Grid on knife edge as project delays risk blackouts, electricity market operator warns

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A continuation of delays and disruptions to new energy projects will impose perilous risks of power outages as soon as the coming summer, amid escalating closures of ageing coal-fired power plants and unexpected blowouts to the deadline and cost of the Snowy 2.0 pumped hydro scheme.

The independent energy grid operator said state and federal government schemes to encourage investment in preparing the grid for its transition to clean energy, coupled with private projects under development, should be enough to prevent blackouts if all goes to plan.

The Victorian and NSW governments are nervous about energy security and the risks of blackouts as the grid is weaned off fossil fuels.Credit: Getty Images

However, the Australian Energy Market Operator (AEMO) said in its annual Economic Statement of Opportunities report that delays to any projects “have the potential to result in periods of high risk throughout the 10-year horizon”. The report is designed to send an investment signal to the energy market to spur new projects where needed.

This is an ominous warning targeted at state and federal governments, following frequent setbacks on a number of critical energy projects.

The electricity market’s reliability standard requires at least 99.9994 per cent of forecast customer demand to be met each year. Under this test, Victoria and South Australia are forecast to breach the standard this summer, followed by NSW in 2025 when the Eraring coal plant is set to shut, and Queensland in 2029.

However, AEMO’s forecast is based on a conservative threshold that considers only projects with fully committed funding. Chief executive Daniel Westerman stressed there are a plethora of proposed projects with a total generation potential that far outweighs that of the east coast grid’s 65 gigawatt generation capacity.

“While our central scenario shows increased reliability risk, it does not reflect the reliability potential from the 248-gigawatt pipeline of proposed generation and storage projects, actionable transmission projects and government energy programs under way,” he said.

The Victorian and NSW governments are nervous about energy security and the risks of blackouts as the grid is weaned off fossil fuels, with coal plants closing at a rapid rate as cheaper renewables come on the market.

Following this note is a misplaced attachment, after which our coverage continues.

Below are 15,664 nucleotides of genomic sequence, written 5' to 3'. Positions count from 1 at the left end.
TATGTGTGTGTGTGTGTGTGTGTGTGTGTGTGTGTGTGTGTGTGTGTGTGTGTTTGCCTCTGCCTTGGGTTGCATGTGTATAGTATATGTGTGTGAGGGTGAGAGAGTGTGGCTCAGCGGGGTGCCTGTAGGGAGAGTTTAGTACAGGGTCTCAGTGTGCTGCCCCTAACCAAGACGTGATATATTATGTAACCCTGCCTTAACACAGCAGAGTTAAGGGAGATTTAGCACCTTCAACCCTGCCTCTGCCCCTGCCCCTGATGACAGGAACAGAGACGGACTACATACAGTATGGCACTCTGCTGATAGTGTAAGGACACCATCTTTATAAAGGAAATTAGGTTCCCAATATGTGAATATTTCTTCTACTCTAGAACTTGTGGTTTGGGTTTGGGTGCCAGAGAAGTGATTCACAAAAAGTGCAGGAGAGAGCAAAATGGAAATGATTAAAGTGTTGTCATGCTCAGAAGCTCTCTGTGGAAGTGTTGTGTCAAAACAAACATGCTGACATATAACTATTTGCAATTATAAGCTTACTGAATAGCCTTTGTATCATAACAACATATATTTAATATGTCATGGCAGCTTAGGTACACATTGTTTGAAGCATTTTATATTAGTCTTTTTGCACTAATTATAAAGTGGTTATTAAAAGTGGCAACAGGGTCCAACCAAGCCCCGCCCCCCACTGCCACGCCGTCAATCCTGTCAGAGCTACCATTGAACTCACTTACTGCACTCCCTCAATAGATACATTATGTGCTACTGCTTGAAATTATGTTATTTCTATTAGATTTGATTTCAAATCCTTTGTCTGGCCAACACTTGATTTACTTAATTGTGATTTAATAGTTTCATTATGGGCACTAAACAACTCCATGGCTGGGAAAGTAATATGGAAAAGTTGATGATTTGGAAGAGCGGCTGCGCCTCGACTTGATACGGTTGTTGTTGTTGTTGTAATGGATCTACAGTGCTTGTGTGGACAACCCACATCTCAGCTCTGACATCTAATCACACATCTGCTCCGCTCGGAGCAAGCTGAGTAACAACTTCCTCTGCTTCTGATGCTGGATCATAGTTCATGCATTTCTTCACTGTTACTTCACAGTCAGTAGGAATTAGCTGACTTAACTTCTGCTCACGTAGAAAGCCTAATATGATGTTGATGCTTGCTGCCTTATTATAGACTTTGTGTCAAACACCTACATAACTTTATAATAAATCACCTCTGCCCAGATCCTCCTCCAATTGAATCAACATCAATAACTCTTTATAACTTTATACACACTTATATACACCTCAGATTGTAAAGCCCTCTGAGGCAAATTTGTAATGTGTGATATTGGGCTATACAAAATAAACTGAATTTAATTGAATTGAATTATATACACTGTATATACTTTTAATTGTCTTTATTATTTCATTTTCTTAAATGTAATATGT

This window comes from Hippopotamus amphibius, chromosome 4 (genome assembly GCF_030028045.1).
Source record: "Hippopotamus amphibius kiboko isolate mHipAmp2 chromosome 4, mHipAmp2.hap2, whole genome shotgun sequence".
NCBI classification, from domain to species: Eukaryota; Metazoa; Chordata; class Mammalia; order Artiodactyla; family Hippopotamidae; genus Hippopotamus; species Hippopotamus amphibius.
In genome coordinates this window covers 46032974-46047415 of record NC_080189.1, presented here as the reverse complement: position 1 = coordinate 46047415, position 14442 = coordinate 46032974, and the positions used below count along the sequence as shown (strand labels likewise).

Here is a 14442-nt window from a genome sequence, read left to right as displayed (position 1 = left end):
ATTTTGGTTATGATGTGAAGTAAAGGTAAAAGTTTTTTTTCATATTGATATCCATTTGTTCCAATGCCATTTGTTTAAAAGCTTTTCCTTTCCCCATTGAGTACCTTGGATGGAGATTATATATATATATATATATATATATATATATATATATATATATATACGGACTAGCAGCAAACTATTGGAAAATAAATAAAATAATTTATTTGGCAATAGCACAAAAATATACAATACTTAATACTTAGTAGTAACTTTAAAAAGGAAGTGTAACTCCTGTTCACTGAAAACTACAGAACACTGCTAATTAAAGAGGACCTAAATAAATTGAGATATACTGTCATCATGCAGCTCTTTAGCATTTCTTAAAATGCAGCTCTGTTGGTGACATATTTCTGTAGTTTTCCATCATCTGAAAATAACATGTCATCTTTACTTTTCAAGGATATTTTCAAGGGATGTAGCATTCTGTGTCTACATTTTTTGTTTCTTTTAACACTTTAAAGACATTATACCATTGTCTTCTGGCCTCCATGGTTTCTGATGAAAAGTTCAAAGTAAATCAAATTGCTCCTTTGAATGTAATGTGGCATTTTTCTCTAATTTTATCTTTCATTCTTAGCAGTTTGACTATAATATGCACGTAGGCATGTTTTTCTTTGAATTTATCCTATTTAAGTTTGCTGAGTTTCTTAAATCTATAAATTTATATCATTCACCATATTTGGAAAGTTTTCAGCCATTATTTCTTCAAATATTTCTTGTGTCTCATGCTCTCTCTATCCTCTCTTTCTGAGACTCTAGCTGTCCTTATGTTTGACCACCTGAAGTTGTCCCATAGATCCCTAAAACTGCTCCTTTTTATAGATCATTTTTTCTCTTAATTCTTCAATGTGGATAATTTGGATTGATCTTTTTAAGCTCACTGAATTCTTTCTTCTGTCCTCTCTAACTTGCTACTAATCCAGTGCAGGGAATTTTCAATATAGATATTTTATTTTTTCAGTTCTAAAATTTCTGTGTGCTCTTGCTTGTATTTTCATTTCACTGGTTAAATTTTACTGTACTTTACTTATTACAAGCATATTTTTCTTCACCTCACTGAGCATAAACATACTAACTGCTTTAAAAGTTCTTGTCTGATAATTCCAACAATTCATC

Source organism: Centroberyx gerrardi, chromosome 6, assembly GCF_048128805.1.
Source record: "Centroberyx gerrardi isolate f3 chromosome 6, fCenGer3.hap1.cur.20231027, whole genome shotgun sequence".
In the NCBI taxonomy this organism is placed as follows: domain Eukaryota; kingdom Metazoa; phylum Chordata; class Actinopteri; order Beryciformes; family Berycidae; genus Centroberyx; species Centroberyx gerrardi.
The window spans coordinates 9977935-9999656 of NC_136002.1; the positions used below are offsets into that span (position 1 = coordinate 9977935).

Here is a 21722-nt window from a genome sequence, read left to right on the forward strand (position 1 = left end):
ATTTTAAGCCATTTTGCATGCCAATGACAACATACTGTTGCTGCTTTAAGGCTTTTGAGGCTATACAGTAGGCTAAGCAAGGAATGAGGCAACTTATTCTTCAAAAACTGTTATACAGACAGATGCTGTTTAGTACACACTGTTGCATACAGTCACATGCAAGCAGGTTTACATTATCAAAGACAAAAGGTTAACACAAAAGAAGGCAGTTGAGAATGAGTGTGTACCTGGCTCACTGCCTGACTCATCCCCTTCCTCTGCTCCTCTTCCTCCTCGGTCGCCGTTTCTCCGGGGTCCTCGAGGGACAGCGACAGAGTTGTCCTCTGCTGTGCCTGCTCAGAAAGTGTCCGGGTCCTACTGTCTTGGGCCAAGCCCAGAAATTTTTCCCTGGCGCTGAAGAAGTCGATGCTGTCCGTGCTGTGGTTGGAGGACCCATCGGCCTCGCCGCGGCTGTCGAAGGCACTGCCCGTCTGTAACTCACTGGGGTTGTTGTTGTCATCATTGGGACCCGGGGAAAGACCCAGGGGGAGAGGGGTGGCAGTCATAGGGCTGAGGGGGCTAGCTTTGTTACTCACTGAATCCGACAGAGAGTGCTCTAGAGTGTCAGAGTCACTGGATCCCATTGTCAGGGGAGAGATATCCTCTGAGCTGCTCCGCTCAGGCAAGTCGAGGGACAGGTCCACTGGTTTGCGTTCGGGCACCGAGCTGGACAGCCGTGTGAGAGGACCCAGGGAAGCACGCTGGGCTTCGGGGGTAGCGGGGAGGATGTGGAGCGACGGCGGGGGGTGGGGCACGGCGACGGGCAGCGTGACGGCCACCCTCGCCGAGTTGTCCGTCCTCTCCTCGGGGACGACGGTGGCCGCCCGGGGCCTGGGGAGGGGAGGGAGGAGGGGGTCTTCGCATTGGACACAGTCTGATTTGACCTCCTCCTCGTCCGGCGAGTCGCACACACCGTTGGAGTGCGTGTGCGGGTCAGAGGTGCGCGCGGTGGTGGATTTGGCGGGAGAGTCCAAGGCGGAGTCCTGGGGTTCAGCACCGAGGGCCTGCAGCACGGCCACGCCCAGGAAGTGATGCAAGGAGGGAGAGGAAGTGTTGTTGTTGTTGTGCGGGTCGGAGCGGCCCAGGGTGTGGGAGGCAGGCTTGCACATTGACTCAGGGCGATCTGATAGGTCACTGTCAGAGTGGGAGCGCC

Victoria has committed taxpayers’ dollars to cover the potential costs of keeping two of its largest coal plants operating until their expected closure dates, and NSW is considering subsidising Eraring, its biggest coal power plant.

Some of the largest projects to back up renewables with dispatchable energy include the Snowy 2.0 project, which has been delayed from its initial deadline of 2021 to 2029 and blown out from its initial $2 billion price tag to $12 billion and the Battery of the Nation project.

Farmers from the Victoria’s Western District rally on the steps of the state parliament, protesting against transmission lines being built on their properties. Credit: Joe Armao

That project is reliant on connecting the eastern seaboard grid to Tasmania’s hydropower via the Marinus Link, an undersea cable to Victoria, which has blown out in cost by an estimated $1 billion during the past year to a price tag of $4 billion.

Transmission projects are also mired in fights with local communities and the resulting delays are a major headache for the clean energy transition, with the extra power lines needed to link new wind and solar farms in the bush to cities.

Climate Change and Energy Minister Chris Bowen said AEMO had warned of power shortfalls for more than five years and blamed the former Coalition government for failure to upgrade the grid to handle the shift to renewables and increased demand from population growth.

“We’ve had four gigawatts of dispatchable energy leave the grid over the last decade and only one gigawatt come on,” Bowen said.

AEMO’s findings backed the federal government’s initiatives and highlighted the demand for government support, such as a $20 billion fund to underwrite private transmission projects and a Capacity Investment Scheme, he said.

Federal and state governments are running competitive tender processes, seeking bids for priority renewable energy and storage projects to replace fossil fuels, such as wind and solar farms and batteries.

Bowen launched a competitive tender under the scheme in Victoria and South Australia on Wednesday, which will start taking bids in October.

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